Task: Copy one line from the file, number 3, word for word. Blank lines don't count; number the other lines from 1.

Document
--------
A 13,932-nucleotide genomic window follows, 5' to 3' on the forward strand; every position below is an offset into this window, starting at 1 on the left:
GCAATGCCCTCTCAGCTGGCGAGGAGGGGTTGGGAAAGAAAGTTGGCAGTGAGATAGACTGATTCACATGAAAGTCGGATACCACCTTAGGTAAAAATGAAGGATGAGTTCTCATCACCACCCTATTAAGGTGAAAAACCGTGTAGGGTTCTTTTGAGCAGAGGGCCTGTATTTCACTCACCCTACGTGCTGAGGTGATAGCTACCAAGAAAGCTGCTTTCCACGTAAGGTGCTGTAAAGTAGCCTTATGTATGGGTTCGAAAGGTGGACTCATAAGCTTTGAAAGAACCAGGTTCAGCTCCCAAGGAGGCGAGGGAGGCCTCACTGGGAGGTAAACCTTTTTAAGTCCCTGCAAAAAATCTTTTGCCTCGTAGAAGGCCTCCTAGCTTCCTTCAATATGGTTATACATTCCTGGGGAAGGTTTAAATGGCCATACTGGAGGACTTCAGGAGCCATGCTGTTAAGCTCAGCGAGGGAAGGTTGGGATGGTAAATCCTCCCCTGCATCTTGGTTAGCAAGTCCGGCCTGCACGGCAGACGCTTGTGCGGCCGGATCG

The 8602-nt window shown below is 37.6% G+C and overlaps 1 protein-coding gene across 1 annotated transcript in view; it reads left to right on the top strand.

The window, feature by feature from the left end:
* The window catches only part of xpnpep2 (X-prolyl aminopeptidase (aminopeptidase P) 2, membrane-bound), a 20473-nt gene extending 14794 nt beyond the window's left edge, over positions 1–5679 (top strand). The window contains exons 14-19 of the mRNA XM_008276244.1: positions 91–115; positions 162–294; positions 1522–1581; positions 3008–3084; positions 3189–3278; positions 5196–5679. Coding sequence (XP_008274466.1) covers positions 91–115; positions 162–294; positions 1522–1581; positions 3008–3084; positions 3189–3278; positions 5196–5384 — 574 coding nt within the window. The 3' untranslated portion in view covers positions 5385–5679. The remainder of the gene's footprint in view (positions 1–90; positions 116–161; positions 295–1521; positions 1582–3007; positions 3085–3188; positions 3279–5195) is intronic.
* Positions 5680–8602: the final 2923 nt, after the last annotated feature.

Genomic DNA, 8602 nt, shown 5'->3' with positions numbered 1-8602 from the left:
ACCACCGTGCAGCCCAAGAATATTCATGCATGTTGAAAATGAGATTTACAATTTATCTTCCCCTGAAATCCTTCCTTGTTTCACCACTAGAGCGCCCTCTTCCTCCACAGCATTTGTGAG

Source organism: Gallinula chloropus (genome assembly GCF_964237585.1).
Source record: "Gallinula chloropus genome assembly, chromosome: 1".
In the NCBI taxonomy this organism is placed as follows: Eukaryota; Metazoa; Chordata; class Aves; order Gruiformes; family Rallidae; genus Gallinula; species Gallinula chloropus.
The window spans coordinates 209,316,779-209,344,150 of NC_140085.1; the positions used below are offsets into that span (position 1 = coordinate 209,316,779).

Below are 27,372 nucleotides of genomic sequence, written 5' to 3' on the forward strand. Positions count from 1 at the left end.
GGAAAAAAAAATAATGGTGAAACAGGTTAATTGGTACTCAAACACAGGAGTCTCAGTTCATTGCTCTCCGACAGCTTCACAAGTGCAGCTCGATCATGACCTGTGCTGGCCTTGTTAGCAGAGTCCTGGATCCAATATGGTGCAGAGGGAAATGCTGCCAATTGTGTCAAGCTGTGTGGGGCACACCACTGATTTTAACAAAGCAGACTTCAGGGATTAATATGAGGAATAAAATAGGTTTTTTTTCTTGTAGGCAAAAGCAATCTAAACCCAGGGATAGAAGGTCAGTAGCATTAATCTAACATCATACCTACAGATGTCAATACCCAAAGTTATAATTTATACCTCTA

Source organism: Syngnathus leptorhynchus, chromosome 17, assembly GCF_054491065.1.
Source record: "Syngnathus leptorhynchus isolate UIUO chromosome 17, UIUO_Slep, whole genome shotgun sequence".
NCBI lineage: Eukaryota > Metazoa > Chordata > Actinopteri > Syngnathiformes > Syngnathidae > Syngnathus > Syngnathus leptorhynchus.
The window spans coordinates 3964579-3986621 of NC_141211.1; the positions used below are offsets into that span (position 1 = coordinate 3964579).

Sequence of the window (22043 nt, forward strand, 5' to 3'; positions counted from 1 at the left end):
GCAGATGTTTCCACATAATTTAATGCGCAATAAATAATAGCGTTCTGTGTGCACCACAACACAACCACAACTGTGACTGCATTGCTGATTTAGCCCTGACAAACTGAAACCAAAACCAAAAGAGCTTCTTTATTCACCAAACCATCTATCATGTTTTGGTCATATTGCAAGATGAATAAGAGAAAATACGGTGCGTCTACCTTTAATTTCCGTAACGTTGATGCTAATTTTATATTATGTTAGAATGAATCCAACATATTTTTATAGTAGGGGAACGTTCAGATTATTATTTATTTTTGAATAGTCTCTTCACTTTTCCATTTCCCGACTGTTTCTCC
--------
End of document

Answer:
The 8602-nt window shown below is 37.6% G+C and overlaps 1 protein-coding gene across 1 annotated transcript in view; it reads left to right on the top strand.